The University of Tulsa has named its Outstanding Teachers for 2018.
Jennifer Airey, associate professor of English language and literature, Michael Keller, associate professor of mechanical engineering, and Steven Tipton, professor of mechanical engineering, were honored at the May Commencement ceremony for their devotion to teaching and mentoring TU students.
The university inaugurated the Distinguished Award for Outstanding Teaching in 1980. Honorees may receive the award only once in a lifetime, and only three awards are made annually. The award is especially meaningful because it must be initiated by a student’s nomination, and the winners are selected by colleagues who serve on the Faculty Affairs Committee of the Faculty Senate. Each honoree receives a medal and a stipend.
Airey came to TU as an assistant professor of English in 2008 with a Ph.D. degree from Boston University. She is commended for the impressive diversity of her course offerings, the originality of her teaching style and her success in inspiring students to accept the challenges of independent learning. She has established herself as an educator who is sensitive to the needs of her students, rigorous in her standards and accessible to students. In nominating Airey for this award, her students emphasized the dynamism she brings to the classroom along with her skill in addressing the needs of students of various levels in order to connect them to the material; her high intellectual standards, combined with objective, clear methods of assessment; and her generosity to and support for her students, most vividly present in her individual mentoring. Airey’s accolades include her receipt in 2014 of the Kendall College Excellence in Teaching Award and the Linda J. Lacey Award for Mentoring Excellence in Women’s & Gender Studies.
Keller came to TU the fall of 2008 after he received his doctorate from the University of Illinois at Urbana-Champaign. In 2013, he received the Kermit Brown Award for Teaching Excellence from the College of Engineering and Natural Sciences and was awarded the 2017 Ralph Teetor Engineering Educator Award by the Society of Automotive Engineers. These awards are tangible evidence of what his colleagues in mechanical engineering have known for some time: Mike Keller is a superb teacher. Further, Keller serves as a role model for his students through his own accomplishments, his positive attitude, his humility, sense of humor and strong work ethic. He utilizes the latest teaching innovations and technology in his classroom, including development of his own instructional videos and use of the flipped classroom concept. He continues to search for ways to be a more effective teacher and never rests on his laurels. In short, Keller always does what is best for his students.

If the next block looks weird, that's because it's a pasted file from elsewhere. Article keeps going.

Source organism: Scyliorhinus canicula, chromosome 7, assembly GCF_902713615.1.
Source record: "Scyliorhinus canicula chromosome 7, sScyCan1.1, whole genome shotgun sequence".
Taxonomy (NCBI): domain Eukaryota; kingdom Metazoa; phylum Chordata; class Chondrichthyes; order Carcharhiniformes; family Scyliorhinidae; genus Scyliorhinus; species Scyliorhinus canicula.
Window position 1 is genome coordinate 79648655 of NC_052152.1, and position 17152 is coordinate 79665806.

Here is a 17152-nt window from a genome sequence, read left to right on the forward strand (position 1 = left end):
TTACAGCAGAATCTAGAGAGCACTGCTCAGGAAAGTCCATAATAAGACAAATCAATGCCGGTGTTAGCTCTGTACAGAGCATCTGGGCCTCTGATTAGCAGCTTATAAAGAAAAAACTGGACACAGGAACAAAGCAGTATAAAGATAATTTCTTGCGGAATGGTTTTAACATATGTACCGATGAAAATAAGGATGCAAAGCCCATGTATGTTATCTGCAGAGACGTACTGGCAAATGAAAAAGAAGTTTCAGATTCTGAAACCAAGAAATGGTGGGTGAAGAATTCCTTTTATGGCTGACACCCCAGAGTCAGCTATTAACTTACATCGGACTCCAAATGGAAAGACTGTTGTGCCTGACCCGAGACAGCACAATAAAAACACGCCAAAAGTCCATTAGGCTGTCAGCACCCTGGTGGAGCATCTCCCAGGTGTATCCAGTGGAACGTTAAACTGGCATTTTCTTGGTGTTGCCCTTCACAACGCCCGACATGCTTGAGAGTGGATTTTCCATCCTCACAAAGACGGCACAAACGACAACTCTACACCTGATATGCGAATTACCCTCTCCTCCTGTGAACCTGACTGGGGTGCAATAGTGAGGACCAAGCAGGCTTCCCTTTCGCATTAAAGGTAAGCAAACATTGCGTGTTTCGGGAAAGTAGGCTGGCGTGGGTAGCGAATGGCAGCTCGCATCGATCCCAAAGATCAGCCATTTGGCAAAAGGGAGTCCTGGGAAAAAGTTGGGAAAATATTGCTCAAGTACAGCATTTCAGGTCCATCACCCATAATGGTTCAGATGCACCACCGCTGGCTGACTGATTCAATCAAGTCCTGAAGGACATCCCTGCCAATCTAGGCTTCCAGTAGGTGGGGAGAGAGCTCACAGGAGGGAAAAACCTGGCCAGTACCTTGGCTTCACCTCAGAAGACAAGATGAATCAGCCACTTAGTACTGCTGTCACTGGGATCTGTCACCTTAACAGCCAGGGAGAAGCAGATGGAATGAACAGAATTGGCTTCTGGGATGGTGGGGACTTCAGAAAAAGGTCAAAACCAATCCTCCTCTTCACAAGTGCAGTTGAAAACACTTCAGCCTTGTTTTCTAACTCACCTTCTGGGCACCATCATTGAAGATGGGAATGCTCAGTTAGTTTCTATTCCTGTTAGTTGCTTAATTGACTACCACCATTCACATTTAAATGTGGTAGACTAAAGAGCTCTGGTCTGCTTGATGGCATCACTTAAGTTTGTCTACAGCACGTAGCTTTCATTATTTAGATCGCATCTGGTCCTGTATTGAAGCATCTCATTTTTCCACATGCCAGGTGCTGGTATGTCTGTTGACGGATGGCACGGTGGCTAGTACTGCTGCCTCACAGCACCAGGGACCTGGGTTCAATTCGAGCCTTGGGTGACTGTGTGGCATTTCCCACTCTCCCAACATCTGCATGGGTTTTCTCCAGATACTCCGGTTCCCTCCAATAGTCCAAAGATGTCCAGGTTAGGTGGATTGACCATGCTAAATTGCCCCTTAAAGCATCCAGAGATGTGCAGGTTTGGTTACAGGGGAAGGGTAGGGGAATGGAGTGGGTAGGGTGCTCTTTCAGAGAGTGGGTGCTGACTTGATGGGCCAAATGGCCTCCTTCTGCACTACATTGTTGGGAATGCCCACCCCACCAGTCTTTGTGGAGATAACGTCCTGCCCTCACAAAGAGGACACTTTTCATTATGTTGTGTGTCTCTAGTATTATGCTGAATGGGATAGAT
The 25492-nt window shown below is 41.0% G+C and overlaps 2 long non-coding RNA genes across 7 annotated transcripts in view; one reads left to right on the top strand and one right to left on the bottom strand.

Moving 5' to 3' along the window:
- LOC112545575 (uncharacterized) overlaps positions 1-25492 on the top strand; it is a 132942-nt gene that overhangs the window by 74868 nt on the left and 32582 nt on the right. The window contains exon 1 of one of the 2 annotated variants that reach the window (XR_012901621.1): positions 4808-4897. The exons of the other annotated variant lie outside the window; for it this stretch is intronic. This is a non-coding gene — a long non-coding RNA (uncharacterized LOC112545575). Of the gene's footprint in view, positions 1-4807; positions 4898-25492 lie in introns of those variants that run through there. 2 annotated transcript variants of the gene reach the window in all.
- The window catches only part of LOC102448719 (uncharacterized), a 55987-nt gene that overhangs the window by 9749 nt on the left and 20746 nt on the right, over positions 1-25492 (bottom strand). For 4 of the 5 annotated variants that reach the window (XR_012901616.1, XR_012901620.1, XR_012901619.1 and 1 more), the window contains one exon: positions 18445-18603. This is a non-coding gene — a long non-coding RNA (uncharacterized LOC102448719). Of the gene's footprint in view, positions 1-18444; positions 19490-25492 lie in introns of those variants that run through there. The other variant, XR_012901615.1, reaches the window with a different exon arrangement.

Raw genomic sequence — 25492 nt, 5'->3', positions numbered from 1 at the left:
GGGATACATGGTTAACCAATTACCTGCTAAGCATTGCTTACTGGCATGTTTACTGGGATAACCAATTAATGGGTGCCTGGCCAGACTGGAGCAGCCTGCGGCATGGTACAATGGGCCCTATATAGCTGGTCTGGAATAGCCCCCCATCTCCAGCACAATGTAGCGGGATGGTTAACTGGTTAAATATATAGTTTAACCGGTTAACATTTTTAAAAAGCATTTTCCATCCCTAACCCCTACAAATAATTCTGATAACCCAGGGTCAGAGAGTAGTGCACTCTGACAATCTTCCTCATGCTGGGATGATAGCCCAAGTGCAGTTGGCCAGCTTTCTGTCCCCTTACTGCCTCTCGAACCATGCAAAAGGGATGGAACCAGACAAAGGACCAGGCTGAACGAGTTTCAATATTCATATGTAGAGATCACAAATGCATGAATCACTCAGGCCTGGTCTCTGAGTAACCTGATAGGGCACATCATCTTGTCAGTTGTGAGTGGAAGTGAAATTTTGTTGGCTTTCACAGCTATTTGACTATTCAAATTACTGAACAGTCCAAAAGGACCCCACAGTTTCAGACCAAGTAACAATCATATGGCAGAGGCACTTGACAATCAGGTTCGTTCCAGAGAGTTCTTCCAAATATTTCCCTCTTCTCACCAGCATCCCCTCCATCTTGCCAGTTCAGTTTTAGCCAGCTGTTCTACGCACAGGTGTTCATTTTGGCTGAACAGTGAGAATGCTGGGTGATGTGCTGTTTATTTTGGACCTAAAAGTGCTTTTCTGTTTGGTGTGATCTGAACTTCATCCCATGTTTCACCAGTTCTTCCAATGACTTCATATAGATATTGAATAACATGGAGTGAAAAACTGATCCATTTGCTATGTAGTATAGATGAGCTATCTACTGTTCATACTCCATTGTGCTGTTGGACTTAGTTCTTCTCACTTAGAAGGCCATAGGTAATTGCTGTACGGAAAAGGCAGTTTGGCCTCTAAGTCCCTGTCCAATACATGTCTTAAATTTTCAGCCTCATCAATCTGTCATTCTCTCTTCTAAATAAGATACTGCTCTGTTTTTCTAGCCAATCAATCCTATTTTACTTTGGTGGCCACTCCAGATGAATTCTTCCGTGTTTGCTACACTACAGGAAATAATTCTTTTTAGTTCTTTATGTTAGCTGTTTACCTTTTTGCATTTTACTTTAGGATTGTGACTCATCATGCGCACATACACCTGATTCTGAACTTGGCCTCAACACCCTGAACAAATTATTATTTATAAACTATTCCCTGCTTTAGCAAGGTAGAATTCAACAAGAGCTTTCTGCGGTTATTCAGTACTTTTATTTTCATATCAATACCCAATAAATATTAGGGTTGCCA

Tipton came to TU as an assistant professor 34 years ago with a Ph.D. degree from Stanford University. Throughout his career in Tulsa, he has established himself as a dedicated, enthusiastic and innovative instructor. As tangible evidence of his teaching excellence, he received the Tau Beta Pi Professor of the Year Award for the college in 2006 and 2011 and is thought to be the only TU professor to have received this award twice. He also received the 1993 Ralph Teetor Engineering Educator Award from the Society of Automotive Engineers and the Mortar Board Professor of the Year for the ENS College on two occasions. Tipton is well known for his mastery of his subject matter, his infectious enthusiasm and his ability to bring practical engineering examples to the classroom. Further, he invents projects in which his students design and build a device and then either predict its performance or compete against other students. His “ME Freshmen vs. Seniors Widget-Building Competition” has become a 25-year TU tradition – with no idea ever repeated. It is said he seems to enjoy teaching more with each passing year.